ROCHESTER, N.Y. (WROC) — A new law in New York gives workers facing layoffs the right to ask employers to trim all workers’ hours instead, and have unemployment insurance help offset the losses.
The measure was signed under a law by Governor Kathy Hochul Saturday. It’s meant to increase awareness of the “shared work program.”
“The shared work program is set up to help employers and employees during these difficult times. It’s set up so that if there’s going to have to be layoffs at an employer’s situation, a majority of the employees can petition the employer to participate in this shared work program within 10 days of the layoff, and then the employer has seven days to decide if the employee wants to participate,” said Eugene Welch, a Litigating Partner at Tully Rinckey.
Welch said this means everybody’s hours can be reduced, without laying people off. Then the lost wages are reimbursed by the New York state unemployment system, meaning it doesn’t come out of employer’s pockets.
Advocates of the program say it will allow employers to keep trained, experienced workers, something that is important during the on-going pandemic and the staffing shortages being seen.
“They still have the same trained workforce, they don’t have to lay people off and then try to bring new people back in because the other people found jobs and things like that. So it’s a win-win for both the employees and the employers who still have the train workforce, reduce their costs, and the employees get paid reimbursed by the New York state unemployment system,” Welch explained.
Welch said this is especially beneficial for some industries where people have to be trained to do the work, especially if it’s technical.
However, some would argue the drawback is taxpayers will have to pay a little bit more for the program. However, Welch says in the long run, it will allow trained workforce to stay on the job.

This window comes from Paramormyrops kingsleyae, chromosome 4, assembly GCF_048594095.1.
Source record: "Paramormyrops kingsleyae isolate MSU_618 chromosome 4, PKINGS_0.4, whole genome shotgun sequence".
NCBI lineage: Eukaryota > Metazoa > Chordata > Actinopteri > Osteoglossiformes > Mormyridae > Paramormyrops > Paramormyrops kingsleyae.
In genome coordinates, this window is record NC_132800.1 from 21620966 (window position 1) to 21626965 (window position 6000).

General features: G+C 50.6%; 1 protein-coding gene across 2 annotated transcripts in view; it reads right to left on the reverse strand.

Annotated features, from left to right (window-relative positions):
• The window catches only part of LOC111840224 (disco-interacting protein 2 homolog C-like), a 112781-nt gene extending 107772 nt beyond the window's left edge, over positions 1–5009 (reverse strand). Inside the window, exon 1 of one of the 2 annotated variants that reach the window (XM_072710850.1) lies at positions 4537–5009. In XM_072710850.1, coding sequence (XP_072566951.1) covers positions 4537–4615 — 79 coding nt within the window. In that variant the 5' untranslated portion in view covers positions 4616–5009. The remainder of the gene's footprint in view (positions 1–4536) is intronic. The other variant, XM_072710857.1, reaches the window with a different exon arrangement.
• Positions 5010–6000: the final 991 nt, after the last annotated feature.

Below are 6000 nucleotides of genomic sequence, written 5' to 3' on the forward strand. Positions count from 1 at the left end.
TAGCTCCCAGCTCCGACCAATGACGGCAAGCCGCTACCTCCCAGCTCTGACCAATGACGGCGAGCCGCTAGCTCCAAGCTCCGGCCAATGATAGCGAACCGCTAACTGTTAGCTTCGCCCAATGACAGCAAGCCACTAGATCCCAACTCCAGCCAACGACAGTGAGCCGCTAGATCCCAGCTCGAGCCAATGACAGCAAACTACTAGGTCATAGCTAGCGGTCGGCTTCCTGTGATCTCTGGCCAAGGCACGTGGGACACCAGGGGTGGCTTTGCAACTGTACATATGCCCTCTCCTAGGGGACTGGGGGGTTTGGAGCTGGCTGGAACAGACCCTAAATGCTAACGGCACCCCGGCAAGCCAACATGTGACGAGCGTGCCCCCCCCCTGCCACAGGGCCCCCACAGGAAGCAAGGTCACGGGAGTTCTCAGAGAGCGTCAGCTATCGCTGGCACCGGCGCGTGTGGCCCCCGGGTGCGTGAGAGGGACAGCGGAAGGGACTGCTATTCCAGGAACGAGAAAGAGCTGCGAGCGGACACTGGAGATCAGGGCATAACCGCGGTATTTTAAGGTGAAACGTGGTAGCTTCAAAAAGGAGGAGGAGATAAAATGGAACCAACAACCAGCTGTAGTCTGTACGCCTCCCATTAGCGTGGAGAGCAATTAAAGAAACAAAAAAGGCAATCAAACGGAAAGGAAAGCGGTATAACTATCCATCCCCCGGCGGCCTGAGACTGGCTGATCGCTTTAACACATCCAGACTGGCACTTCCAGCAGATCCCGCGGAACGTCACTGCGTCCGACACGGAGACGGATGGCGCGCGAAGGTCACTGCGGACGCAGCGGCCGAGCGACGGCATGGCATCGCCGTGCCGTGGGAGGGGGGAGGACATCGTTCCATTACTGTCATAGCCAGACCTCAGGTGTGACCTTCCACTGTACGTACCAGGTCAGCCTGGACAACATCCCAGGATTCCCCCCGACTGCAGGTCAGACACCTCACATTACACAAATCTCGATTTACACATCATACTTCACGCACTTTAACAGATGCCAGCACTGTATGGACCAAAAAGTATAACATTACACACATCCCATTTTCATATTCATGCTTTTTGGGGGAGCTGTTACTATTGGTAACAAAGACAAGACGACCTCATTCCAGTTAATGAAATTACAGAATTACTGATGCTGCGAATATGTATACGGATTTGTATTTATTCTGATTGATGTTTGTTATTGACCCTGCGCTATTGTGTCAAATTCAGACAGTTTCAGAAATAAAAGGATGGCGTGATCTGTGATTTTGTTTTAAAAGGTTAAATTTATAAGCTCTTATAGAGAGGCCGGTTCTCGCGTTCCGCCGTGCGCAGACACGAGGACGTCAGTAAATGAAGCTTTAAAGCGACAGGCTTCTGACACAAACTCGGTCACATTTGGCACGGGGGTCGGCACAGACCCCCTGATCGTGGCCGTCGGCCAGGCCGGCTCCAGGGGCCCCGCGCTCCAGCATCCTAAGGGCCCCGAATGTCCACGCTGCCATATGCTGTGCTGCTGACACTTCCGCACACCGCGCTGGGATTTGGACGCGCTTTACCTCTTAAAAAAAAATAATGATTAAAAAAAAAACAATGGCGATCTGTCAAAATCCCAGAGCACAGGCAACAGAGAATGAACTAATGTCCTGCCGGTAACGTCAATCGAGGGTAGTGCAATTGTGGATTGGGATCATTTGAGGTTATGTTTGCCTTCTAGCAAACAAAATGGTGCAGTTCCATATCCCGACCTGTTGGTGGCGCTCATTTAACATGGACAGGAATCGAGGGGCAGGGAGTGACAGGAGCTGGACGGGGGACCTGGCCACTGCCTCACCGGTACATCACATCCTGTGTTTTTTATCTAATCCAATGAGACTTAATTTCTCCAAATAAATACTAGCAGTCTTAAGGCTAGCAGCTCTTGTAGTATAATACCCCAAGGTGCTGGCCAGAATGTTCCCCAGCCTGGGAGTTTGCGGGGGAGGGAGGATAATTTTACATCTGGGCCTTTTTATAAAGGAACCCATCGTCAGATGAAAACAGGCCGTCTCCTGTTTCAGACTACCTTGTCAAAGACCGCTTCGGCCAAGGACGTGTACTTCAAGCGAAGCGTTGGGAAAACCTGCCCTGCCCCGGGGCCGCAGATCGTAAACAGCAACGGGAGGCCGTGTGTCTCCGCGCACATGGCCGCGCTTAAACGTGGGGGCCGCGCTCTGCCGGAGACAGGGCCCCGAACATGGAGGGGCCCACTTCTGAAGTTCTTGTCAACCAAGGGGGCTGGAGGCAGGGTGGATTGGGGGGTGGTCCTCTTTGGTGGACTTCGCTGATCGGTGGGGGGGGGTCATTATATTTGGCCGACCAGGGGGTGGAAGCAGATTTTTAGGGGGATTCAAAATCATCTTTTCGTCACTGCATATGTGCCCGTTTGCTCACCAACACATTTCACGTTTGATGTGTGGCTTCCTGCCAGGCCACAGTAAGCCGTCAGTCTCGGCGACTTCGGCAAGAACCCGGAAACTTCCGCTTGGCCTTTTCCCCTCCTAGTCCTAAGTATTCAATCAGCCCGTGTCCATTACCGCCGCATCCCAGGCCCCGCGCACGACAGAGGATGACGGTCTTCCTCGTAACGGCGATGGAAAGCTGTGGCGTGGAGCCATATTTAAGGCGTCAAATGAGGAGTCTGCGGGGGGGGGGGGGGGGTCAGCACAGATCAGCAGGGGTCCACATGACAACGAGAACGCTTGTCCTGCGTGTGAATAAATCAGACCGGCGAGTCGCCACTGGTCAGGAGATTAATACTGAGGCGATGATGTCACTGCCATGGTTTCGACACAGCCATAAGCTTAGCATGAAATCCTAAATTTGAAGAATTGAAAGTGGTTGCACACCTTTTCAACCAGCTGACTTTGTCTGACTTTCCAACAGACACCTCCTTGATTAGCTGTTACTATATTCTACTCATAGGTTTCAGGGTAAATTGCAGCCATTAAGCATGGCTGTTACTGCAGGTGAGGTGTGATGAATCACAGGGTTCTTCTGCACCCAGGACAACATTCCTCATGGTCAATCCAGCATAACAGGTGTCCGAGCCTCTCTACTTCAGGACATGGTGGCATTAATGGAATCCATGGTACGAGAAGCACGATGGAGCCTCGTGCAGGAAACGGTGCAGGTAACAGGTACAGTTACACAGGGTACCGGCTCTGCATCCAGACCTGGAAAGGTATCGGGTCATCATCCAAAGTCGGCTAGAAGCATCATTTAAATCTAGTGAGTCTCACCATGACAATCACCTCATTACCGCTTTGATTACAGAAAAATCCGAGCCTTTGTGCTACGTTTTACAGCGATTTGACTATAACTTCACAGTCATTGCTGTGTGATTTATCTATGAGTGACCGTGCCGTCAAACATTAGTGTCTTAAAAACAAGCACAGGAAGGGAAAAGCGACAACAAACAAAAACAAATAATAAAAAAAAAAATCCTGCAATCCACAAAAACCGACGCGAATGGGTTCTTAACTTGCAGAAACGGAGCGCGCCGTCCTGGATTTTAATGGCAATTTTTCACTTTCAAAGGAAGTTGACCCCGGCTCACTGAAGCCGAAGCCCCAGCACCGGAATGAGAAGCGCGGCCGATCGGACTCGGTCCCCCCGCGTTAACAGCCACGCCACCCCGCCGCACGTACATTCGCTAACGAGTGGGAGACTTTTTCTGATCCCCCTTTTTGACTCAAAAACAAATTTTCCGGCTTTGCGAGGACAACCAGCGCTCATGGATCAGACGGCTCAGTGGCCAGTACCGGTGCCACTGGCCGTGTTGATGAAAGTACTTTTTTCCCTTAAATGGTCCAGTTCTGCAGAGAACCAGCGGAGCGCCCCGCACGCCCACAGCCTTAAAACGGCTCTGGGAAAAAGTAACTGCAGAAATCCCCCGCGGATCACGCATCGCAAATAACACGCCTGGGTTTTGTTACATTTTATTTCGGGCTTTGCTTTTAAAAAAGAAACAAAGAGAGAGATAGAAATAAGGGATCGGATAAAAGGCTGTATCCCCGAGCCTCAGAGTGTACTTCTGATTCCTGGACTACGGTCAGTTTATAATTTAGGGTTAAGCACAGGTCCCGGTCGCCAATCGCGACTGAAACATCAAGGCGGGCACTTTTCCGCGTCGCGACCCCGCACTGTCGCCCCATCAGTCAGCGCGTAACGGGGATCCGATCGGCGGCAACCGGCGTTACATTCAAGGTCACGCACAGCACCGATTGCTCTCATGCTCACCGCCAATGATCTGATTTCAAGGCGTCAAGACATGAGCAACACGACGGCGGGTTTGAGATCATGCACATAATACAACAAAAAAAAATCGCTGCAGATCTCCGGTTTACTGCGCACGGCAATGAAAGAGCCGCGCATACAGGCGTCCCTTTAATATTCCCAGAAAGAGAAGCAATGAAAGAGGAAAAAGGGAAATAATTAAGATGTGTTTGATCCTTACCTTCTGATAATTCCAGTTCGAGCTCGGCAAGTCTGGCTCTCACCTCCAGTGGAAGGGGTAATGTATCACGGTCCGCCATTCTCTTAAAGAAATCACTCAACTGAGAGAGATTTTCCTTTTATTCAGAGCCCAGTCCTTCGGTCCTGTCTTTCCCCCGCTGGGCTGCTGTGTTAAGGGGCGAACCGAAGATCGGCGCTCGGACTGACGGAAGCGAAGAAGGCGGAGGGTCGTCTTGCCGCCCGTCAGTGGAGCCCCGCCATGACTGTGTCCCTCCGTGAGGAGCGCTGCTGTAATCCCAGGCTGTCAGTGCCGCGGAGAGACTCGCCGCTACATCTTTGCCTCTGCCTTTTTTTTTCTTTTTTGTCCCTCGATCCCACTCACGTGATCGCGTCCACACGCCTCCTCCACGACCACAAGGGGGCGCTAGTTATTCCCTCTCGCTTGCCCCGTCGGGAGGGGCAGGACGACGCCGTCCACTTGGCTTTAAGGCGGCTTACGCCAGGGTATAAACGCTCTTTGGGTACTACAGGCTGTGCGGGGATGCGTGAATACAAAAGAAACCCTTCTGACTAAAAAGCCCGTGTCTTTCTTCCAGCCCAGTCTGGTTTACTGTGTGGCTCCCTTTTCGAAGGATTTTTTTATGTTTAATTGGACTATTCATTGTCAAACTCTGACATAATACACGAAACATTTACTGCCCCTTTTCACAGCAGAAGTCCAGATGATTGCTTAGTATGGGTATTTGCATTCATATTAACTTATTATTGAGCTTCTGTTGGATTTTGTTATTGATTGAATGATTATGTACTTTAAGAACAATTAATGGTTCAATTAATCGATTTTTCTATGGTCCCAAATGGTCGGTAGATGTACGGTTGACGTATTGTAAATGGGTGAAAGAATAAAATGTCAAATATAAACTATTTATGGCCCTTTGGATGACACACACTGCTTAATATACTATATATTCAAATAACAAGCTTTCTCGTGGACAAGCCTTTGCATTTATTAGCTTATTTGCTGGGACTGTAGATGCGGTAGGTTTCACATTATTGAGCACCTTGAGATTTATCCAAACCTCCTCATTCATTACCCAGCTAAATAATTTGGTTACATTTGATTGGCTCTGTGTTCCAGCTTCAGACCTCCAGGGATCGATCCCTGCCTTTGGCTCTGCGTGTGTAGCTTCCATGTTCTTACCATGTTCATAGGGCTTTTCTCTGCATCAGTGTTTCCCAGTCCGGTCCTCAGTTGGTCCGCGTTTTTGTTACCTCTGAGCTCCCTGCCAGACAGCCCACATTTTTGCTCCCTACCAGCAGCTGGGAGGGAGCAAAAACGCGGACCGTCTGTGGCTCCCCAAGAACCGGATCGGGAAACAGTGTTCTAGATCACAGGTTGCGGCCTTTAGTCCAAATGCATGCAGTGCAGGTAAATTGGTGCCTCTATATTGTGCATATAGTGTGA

The law, which takes effect immediately, also prohibits retaliating against workers who ask for the arrangement.
Rochester area Assemblyman Harry Bronson, a supporter of the law, released the following statement:
“Shared work programs allow employers to reduce employee hours across the board to avoid layoffs. The state then makes up the loss of wages resulting from those reduced working hours through unemployment insurance assistance. Shared work programs are especially valuable during significant economic downturns, such as the crisis caused by the pandemic, because they provide a way to avoid large-scale layoffs that further exacerbate financial difficulties. I am grateful to Governor Hochul for signing my bill (A.7373) that will facilitate increased use of the shared work program as we do all we can to help families stay employed and provide for their families. This new law will encourage broader use of shared work programs by granting employees a right to petition their employer to implement a shared work program. Shared work programs are good for employees and good for business.”